For too long, this multi-billion-dollar organization bullied victims and journalists to prevent the truth from being told. It is my hope that we shed light on information that makes the world aware of what is really going on and encourages others to speak up so the abuses can be ended forever.
The documentary series received many awards in its three seasons: two Emmys, Reality Television Awards 2017 for hosting, 2018 NATPE Unscripted Breakthrough Awards for Best Innovation, 2019 Truth to Power Award, CHILD USA 2019 Barbara Blaine Trailblazer Award, and two Gracie Awards presented by the Alliance for Women in Media Foundation (for On-Air Talent - Lifestyle and Entertainment and for Non-Fiction Entertainment).
Remini released her memoir, entitled Troublemaker: Surviving Hollywood and Scientology, on November 3, 2015.
In July 2013, Remini left Scientology, owing to policies that forbid members from questioning the management of Church leader David Miscavige, which she believed was corrupt; the reported abuse of members of its Sea Org religious order; its policy of "disconnection"; and its practice of branding those who have left the Church of their own accord as "suppressive persons" and the fair gaming tactics that Scientology has used for decades.
According to former high-ranking Sea Org member Mike Rinder, Remini's problems with Scientology began when she asked about the whereabouts of Miscavige's wife Shelly at the 2006 wedding of Tom Cruise and Katie Holmes, and was told by then-spokesman Tommy Davis that she did not "have the fucking rank" to do so. Remini then filed a "knowledge report" in which she asserted that Miscavige, Cruise, and other senior Scientology members engaged in behavior that was inconsistent with Church rules. She was subsequently "subjected to years of 'interrogations' and 'thought modification'" that led to her being blackballed within Scientology. Fellow parishioners with whom Remini had been friends for decades wrote internal reports about her, resulting in a Church investigation into her family.
During a September 9, 2013, appearance on The Ellen DeGeneres Show, Remini discussed her departure from Scientology and the loss of friends who are still in the Church who, according to Remini, are not permitted to have contact with her. Following her departure from Scientology, she publicly expressed her appreciation for those who supported her departure. Remini's sister Nicole, who had earlier left Scientology herself, revealed that the rest of their family left the Church along with Remini to avoid being split up by the disconnection policy. Writer and director Paul Haggis, who had previously been the most famous person to publicly disavow Scientology, wrote an open letter, published by The Hollywood Reporter, thanking Remini for standing by him after he left Scientology and praised her "enormous amount of integrity and compassion".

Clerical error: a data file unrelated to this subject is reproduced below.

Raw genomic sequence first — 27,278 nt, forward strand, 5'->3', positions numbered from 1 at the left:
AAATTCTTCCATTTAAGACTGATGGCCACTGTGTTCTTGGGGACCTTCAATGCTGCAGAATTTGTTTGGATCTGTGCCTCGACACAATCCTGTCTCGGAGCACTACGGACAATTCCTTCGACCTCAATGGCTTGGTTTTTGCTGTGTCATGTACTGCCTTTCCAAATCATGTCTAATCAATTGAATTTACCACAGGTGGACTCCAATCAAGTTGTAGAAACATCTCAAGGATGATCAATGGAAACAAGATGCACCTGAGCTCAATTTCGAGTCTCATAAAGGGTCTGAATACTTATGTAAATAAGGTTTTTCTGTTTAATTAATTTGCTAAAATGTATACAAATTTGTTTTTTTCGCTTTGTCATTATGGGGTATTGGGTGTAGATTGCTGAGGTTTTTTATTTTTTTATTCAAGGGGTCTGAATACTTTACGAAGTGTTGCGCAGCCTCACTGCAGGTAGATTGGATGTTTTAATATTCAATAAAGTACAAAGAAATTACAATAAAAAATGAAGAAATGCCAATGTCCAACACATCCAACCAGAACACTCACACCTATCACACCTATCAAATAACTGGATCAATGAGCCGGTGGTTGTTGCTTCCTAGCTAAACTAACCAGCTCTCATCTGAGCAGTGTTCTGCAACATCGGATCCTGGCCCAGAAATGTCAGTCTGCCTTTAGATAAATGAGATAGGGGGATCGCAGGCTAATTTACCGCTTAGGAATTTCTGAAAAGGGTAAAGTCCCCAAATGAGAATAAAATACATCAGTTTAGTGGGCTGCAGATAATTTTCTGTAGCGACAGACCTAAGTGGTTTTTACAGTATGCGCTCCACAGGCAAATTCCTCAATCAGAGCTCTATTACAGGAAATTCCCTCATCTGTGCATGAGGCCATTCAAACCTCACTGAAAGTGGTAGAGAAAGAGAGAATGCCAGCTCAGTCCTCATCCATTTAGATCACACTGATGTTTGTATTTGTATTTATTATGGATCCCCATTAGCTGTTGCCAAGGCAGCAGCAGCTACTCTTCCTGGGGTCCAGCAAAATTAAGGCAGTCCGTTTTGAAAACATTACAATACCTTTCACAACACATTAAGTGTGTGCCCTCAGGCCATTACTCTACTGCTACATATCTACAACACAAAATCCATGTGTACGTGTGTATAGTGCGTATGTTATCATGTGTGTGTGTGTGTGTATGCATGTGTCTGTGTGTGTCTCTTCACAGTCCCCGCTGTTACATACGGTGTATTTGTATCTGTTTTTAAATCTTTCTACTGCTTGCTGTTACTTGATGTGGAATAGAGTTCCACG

In August 2013, it was disclosed that Remini had filed a missing person report with the Los Angeles Police Department (LAPD) concerning Shelly Miscavige, the wife of Scientology leader David Miscavige, who--as of 2013--had not been seen in public since 2007. After the report was filed, the LAPD looked into the matter, met and spoke with Shelly Miscavige before closing the investigation, and stated Remini's report was "unfounded". Scientology said in a statement that the whole affair was simply harassment and a publicity stunt for Remini.
In October 2013, it was reported that Remini had been subpoenaed to testify in a lawsuit in Comal County, Texas, against Scientology and David Miscavige, regarding acts of alleged harassment and surveillance against Monique Rathbun, who was married to ex-Scientology executive Mark Rathbun. Monique Rathbun's attorney, Ray Jeffery, said he wanted Remini to give a deposition in the hopes she could testify that Miscavige has vast influence over the operations of the Church and had to have known about the alleged harassment.
In 2023, Remini sued the Church of Scientology and David Miscavige, accusing them of harassment, stalking, psychological torture, and operating an over ten-year campaign to ruin and destroy Remini's life and livelihood.